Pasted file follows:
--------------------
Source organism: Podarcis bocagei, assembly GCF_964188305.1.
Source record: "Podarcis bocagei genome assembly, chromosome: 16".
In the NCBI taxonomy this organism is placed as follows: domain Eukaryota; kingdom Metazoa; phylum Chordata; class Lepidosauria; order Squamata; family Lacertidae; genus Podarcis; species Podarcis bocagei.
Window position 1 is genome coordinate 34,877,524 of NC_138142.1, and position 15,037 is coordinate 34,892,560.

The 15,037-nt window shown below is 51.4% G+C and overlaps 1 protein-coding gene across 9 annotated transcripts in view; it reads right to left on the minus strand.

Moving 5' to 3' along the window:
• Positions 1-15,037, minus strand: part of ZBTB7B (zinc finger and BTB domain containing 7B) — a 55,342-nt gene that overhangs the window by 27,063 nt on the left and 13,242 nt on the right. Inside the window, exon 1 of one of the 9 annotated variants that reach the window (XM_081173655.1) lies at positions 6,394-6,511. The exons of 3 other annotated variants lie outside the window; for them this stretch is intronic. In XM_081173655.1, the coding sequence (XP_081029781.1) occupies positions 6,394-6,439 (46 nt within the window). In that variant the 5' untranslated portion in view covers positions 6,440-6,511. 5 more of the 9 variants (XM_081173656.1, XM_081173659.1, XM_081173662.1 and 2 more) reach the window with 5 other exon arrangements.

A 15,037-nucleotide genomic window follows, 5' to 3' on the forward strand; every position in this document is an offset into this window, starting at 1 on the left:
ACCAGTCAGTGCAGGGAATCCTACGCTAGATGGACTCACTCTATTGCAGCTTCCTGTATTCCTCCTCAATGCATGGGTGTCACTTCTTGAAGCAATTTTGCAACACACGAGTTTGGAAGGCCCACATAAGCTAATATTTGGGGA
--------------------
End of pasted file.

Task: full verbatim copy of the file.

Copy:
Source organism: Podarcis bocagei, assembly GCF_964188305.1.
Source record: "Podarcis bocagei genome assembly, chromosome: 16".
In the NCBI taxonomy this organism is placed as follows: domain Eukaryota; kingdom Metazoa; phylum Chordata; class Lepidosauria; order Squamata; family Lacertidae; genus Podarcis; species Podarcis bocagei.
Window position 1 is genome coordinate 34,877,524 of NC_138142.1, and position 15,037 is coordinate 34,892,560.

The 15,037-nt window shown below is 51.4% G+C and overlaps 1 protein-coding gene across 9 annotated transcripts in view; it reads right to left on the minus strand.

Moving 5' to 3' along the window:
• Positions 1-15,037, minus strand: part of ZBTB7B (zinc finger and BTB domain containing 7B) — a 55,342-nt gene that overhangs the window by 27,063 nt on the left and 13,242 nt on the right. Inside the window, exon 1 of one of the 9 annotated variants that reach the window (XM_081173655.1) lies at positions 6,394-6,511. The exons of 3 other annotated variants lie outside the window; for them this stretch is intronic. In XM_081173655.1, the coding sequence (XP_081029781.1) occupies positions 6,394-6,439 (46 nt within the window). In that variant the 5' untranslated portion in view covers positions 6,440-6,511. 5 more of the 9 variants (XM_081173656.1, XM_081173659.1, XM_081173662.1 and 2 more) reach the window with 5 other exon arrangements.

A 15,037-nucleotide genomic window follows, 5' to 3' on the forward strand; every position in this document is an offset into this window, starting at 1 on the left:
ACCAGTCAGTGCAGGGAATCCTACGCTAGATGGACTCACTCTATTGCAGCTTCCTGTATTCCTCCTCAATGCATGGGTGTCACTTCTTGAAGCAATTTTGCAACACACGAGTTTGGAAGGCCCACATAAGCTAATATTTGGGGA